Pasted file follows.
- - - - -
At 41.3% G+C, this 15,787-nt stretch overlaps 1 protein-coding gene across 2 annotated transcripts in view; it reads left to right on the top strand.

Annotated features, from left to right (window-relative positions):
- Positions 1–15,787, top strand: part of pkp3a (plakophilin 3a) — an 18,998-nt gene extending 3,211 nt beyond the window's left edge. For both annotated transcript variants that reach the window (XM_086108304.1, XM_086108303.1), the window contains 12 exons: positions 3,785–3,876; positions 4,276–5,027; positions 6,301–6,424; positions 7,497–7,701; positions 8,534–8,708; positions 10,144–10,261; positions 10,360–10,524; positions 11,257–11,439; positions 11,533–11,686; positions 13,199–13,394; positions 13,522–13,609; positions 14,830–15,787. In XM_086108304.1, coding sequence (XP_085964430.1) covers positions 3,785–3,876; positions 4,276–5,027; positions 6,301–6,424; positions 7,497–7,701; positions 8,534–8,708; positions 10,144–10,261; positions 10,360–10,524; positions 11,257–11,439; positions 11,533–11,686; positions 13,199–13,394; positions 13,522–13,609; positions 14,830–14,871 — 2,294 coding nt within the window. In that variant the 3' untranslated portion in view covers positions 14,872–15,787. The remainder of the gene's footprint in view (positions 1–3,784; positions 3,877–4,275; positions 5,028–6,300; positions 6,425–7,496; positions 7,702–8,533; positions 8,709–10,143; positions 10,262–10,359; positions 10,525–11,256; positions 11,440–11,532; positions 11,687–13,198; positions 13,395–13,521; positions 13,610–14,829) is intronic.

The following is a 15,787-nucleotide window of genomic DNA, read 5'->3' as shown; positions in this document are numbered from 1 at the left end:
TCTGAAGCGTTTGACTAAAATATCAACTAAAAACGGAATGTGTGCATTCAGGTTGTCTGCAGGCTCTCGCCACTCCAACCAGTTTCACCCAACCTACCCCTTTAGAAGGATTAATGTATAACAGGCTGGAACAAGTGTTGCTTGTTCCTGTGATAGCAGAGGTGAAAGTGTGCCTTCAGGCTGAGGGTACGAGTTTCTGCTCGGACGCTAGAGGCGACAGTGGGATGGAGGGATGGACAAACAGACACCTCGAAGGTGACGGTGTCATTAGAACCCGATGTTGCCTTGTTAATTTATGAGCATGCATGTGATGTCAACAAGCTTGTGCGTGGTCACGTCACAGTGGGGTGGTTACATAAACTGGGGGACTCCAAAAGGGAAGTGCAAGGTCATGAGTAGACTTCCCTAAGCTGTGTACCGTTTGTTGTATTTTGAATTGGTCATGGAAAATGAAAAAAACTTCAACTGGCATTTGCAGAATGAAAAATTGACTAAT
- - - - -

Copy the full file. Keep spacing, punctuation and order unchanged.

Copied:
At 41.3% G+C, this 15,787-nt stretch overlaps 1 protein-coding gene across 2 annotated transcripts in view; it reads left to right on the top strand.

Annotated features, from left to right (window-relative positions):
- Positions 1–15,787, top strand: part of pkp3a (plakophilin 3a) — an 18,998-nt gene extending 3,211 nt beyond the window's left edge. For both annotated transcript variants that reach the window (XM_086108304.1, XM_086108303.1), the window contains 12 exons: positions 3,785–3,876; positions 4,276–5,027; positions 6,301–6,424; positions 7,497–7,701; positions 8,534–8,708; positions 10,144–10,261; positions 10,360–10,524; positions 11,257–11,439; positions 11,533–11,686; positions 13,199–13,394; positions 13,522–13,609; positions 14,830–15,787. In XM_086108304.1, coding sequence (XP_085964430.1) covers positions 3,785–3,876; positions 4,276–5,027; positions 6,301–6,424; positions 7,497–7,701; positions 8,534–8,708; positions 10,144–10,261; positions 10,360–10,524; positions 11,257–11,439; positions 11,533–11,686; positions 13,199–13,394; positions 13,522–13,609; positions 14,830–14,871 — 2,294 coding nt within the window. In that variant the 3' untranslated portion in view covers positions 14,872–15,787. The remainder of the gene's footprint in view (positions 1–3,784; positions 3,877–4,275; positions 5,028–6,300; positions 6,425–7,496; positions 7,702–8,533; positions 8,709–10,143; positions 10,262–10,359; positions 10,525–11,256; positions 11,440–11,532; positions 11,687–13,198; positions 13,395–13,521; positions 13,610–14,829) is intronic.

The following is a 15,787-nucleotide window of genomic DNA, read 5'->3' as shown; positions in this document are numbered from 1 at the left end:
TCTGAAGCGTTTGACTAAAATATCAACTAAAAACGGAATGTGTGCATTCAGGTTGTCTGCAGGCTCTCGCCACTCCAACCAGTTTCACCCAACCTACCCCTTTAGAAGGATTAATGTATAACAGGCTGGAACAAGTGTTGCTTGTTCCTGTGATAGCAGAGGTGAAAGTGTGCCTTCAGGCTGAGGGTACGAGTTTCTGCTCGGACGCTAGAGGCGACAGTGGGATGGAGGGATGGACAAACAGACACCTCGAAGGTGACGGTGTCATTAGAACCCGATGTTGCCTTGTTAATTTATGAGCATGCATGTGATGTCAACAAGCTTGTGCGTGGTCACGTCACAGTGGGGTGGTTACATAAACTGGGGGACTCCAAAAGGGAAGTGCAAGGTCATGAGTAGACTTCCCTAAGCTGTGTACCGTTTGTTGTATTTTGAATTGGTCATGGAAAATGAAAAAAACTTCAACTGGCATTTGCAGAATGAAAAATTGACTAAT